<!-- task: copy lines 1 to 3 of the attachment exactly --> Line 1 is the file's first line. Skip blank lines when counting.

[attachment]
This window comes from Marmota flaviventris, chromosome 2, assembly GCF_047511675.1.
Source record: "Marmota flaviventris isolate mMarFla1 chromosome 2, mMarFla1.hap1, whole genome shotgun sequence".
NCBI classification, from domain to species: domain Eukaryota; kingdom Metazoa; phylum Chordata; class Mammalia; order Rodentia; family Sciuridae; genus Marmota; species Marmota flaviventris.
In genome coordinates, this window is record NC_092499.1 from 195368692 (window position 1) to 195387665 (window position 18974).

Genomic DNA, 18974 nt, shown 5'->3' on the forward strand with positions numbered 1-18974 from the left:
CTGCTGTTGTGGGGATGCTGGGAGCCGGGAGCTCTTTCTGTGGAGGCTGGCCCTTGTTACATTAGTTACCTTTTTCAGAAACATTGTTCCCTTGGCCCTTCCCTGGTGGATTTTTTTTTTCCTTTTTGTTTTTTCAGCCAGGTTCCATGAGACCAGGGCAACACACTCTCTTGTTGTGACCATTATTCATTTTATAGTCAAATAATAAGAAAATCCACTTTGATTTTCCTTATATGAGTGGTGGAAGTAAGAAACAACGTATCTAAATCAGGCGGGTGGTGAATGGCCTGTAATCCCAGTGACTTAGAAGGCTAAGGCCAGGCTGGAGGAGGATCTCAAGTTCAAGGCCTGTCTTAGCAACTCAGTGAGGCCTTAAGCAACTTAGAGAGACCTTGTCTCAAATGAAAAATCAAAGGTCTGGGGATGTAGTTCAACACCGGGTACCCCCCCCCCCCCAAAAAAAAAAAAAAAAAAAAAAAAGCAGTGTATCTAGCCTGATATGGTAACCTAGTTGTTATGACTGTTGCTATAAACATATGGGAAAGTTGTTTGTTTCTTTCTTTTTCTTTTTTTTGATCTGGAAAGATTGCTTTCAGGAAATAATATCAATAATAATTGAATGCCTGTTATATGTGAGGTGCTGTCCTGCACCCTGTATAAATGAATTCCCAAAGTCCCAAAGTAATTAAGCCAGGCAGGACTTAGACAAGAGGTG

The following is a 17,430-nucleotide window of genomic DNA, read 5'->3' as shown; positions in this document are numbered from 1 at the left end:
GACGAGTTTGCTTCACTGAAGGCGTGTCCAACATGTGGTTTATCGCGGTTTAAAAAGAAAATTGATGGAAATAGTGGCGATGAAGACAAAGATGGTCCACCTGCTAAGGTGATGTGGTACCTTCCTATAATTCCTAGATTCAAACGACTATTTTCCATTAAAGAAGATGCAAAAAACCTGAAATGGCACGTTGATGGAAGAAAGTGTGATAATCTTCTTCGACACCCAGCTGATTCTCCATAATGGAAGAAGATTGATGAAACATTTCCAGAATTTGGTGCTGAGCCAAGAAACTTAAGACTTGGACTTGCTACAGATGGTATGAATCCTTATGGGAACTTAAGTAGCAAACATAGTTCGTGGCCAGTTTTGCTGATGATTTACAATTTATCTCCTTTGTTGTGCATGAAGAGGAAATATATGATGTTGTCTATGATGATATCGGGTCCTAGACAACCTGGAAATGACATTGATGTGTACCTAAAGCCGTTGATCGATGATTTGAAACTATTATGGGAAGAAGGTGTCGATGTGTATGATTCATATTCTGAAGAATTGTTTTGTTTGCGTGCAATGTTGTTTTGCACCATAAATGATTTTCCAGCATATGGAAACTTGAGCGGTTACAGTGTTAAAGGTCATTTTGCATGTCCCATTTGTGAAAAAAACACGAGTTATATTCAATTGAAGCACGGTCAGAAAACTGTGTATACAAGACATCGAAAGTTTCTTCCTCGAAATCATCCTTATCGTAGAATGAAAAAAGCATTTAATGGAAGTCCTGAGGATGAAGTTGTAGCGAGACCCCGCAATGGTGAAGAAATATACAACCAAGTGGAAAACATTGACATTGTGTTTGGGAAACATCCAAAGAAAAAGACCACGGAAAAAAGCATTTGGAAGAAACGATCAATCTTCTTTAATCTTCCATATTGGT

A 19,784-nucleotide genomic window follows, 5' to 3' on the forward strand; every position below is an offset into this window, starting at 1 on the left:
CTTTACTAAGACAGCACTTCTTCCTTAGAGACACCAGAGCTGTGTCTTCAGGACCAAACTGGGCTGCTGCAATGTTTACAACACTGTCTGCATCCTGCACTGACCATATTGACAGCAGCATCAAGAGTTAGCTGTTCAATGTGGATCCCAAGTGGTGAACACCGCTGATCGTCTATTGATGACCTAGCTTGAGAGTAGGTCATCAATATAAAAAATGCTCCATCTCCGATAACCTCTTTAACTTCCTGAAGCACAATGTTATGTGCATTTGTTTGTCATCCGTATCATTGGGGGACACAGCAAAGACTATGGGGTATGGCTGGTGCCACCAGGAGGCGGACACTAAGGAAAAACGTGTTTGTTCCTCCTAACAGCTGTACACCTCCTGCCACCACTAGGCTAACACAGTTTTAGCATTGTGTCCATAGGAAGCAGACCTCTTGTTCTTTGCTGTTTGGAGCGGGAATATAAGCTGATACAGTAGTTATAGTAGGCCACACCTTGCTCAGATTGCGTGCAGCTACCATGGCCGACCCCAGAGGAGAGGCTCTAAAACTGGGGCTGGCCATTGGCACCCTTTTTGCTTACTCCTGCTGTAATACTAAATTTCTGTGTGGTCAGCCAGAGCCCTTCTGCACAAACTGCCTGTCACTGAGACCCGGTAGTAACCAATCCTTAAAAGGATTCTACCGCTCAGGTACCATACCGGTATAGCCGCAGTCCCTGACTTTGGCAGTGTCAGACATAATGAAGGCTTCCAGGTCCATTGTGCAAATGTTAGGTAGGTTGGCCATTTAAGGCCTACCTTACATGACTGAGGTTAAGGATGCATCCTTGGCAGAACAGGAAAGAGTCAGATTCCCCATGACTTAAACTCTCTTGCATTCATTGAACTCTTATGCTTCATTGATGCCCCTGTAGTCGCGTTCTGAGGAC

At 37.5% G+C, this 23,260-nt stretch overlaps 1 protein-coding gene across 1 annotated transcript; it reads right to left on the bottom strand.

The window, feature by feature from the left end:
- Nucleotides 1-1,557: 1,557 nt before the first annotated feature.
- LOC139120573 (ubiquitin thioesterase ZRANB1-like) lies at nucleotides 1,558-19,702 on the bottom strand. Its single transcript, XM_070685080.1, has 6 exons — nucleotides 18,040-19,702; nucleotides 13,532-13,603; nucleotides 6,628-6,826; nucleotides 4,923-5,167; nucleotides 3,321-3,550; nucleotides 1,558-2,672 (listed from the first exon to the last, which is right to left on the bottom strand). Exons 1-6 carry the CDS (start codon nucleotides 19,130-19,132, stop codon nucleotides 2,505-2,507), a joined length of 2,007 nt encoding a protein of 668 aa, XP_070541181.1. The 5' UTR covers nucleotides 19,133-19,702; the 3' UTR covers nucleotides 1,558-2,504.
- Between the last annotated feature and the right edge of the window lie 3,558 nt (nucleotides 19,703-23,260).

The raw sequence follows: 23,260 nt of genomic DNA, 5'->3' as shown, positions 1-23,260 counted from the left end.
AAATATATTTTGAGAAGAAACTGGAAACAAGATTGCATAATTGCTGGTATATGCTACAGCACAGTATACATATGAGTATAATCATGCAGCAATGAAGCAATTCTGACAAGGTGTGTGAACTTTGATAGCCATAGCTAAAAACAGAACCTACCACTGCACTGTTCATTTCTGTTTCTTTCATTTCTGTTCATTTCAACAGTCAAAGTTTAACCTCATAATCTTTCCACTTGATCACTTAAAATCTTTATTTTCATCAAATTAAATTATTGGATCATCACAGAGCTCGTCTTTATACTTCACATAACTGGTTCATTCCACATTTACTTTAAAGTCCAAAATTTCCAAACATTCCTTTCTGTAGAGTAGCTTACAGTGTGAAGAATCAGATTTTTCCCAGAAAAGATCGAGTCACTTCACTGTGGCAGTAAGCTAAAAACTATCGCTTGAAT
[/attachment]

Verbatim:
This window comes from Marmota flaviventris, chromosome 2, assembly GCF_047511675.1.
Source record: "Marmota flaviventris isolate mMarFla1 chromosome 2, mMarFla1.hap1, whole genome shotgun sequence".
NCBI classification, from domain to species: domain Eukaryota; kingdom Metazoa; phylum Chordata; class Mammalia; order Rodentia; family Sciuridae; genus Marmota; species Marmota flaviventris.